In July Assemblywoman Barbara Lifton joined with Assemblyman Steve Englebright to urge DEC Commissioner Basil Seggos to enact a moratorium on permits and avoid approving activities that would lead to expanded salt mining under Cayuga Lake.  But in August the DEC issued a permit to Cargill to build the shaft.  The surface portion of the project is currently under review by the Town of Lansing Planning Board which has no jurisdiction over environmental review on this particular project because that is under the jurisdiction of the state DEC.

After Lifton held a press conference to announce her call to stop under-lake mining, Cargill Mine Manager Shawn Wilczynski noted that Cargill representatives had not been consulted before she took action.  Wilczynski says he has reached out to government officials and is available for any officials who have questions about the shaft project or the mine in general.  Just last month Sigler, Lansing Town Board members Katrina Binkewicz and Robert Cree; Planning Board members Lin Davidson, Larry Sharpsteen, Dean Shea, and Deb Trumbull; Lansing Planner Michael Long, Town attorney Guy Krogh, and NYS Senator Pamela Helming toured the mine.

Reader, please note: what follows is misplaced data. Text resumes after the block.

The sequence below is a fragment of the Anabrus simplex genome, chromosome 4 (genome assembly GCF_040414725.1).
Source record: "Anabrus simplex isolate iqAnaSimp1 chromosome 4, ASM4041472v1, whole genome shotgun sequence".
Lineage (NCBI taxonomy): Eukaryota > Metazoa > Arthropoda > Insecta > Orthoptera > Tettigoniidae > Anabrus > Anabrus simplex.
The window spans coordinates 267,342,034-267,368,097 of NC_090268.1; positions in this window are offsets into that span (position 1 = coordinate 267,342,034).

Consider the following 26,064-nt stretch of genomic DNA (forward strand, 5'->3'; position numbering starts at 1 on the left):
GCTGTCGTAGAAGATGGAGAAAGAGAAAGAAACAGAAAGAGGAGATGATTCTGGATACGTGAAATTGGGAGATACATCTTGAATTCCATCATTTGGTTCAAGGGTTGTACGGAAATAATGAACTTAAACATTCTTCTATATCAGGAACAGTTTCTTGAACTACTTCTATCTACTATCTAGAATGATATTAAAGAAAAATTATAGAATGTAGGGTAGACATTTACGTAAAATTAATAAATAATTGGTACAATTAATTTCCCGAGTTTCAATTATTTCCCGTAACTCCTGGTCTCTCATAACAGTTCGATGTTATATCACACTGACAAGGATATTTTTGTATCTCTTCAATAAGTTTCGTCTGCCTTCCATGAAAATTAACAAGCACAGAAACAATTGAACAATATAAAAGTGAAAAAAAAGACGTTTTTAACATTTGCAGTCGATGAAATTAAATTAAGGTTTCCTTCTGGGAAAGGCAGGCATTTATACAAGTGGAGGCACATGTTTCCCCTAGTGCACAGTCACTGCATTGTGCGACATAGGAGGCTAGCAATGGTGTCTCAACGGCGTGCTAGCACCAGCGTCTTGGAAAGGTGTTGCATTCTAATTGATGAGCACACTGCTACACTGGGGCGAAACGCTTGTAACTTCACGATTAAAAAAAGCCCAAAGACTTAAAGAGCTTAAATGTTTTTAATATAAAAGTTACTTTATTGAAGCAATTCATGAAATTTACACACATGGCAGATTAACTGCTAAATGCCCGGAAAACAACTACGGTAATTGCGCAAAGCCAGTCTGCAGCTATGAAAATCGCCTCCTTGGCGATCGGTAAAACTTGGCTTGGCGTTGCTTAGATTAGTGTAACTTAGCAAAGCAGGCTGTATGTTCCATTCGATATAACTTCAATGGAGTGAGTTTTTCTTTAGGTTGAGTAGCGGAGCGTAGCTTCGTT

"Cargill has demonstrated a willingness to meet with any elected official and in every case those officials have left assured of Cargill’s ability to safely and sustainably mine under Cayuga Lake," said Wilczynski tuesday.  "Cargill was not asked to be involved or informed this topic would be on last night’s agenda. I am disappointed that the elected officials of the Village of Lansing would choose to vote on a matter this important without involving Cargill in their process."